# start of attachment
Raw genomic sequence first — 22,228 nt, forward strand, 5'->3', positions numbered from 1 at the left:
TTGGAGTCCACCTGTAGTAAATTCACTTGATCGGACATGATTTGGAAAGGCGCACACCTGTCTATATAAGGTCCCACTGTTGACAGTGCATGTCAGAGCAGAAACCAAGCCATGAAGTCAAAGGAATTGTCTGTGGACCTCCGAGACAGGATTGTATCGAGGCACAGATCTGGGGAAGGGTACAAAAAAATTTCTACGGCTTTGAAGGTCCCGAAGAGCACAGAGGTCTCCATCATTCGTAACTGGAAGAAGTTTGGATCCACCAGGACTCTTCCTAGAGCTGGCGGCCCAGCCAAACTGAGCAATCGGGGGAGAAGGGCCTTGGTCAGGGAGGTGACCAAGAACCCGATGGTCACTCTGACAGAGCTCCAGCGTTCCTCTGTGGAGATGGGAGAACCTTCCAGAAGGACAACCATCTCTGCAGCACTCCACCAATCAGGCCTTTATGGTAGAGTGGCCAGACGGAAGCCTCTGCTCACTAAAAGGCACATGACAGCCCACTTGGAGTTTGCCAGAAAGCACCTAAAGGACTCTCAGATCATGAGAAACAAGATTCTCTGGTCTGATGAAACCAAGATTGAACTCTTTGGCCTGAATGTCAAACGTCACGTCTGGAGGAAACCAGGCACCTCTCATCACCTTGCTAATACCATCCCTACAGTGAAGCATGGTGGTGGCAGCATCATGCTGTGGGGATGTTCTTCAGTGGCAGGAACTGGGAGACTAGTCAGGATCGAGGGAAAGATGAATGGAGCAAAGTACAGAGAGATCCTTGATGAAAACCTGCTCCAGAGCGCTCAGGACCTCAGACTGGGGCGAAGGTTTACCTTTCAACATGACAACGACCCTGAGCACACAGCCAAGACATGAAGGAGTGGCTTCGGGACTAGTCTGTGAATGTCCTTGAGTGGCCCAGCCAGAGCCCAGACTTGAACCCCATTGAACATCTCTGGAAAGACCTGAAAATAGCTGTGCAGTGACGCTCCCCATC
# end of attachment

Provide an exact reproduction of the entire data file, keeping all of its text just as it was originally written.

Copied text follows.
Raw genomic sequence first — 22,228 nt, forward strand, 5'->3', positions numbered from 1 at the left:
TTGGAGTCCACCTGTAGTAAATTCACTTGATCGGACATGATTTGGAAAGGCGCACACCTGTCTATATAAGGTCCCACTGTTGACAGTGCATGTCAGAGCAGAAACCAAGCCATGAAGTCAAAGGAATTGTCTGTGGACCTCCGAGACAGGATTGTATCGAGGCACAGATCTGGGGAAGGGTACAAAAAAATTTCTACGGCTTTGAAGGTCCCGAAGAGCACAGAGGTCTCCATCATTCGTAACTGGAAGAAGTTTGGATCCACCAGGACTCTTCCTAGAGCTGGCGGCCCAGCCAAACTGAGCAATCGGGGGAGAAGGGCCTTGGTCAGGGAGGTGACCAAGAACCCGATGGTCACTCTGACAGAGCTCCAGCGTTCCTCTGTGGAGATGGGAGAACCTTCCAGAAGGACAACCATCTCTGCAGCACTCCACCAATCAGGCCTTTATGGTAGAGTGGCCAGACGGAAGCCTCTGCTCACTAAAAGGCACATGACAGCCCACTTGGAGTTTGCCAGAAAGCACCTAAAGGACTCTCAGATCATGAGAAACAAGATTCTCTGGTCTGATGAAACCAAGATTGAACTCTTTGGCCTGAATGTCAAACGTCACGTCTGGAGGAAACCAGGCACCTCTCATCACCTTGCTAATACCATCCCTACAGTGAAGCATGGTGGTGGCAGCATCATGCTGTGGGGATGTTCTTCAGTGGCAGGAACTGGGAGACTAGTCAGGATCGAGGGAAAGATGAATGGAGCAAAGTACAGAGAGATCCTTGATGAAAACCTGCTCCAGAGCGCTCAGGACCTCAGACTGGGGCGAAGGTTTACCTTTCAACATGACAACGACCCTGAGCACACAGCCAAGACATGAAGGAGTGGCTTCGGGACTAGTCTGTGAATGTCCTTGAGTGGCCCAGCCAGAGCCCAGACTTGAACCCCATTGAACATCTCTGGAAAGACCTGAAAATAGCTGTGCAGTGACGCTCCCCATC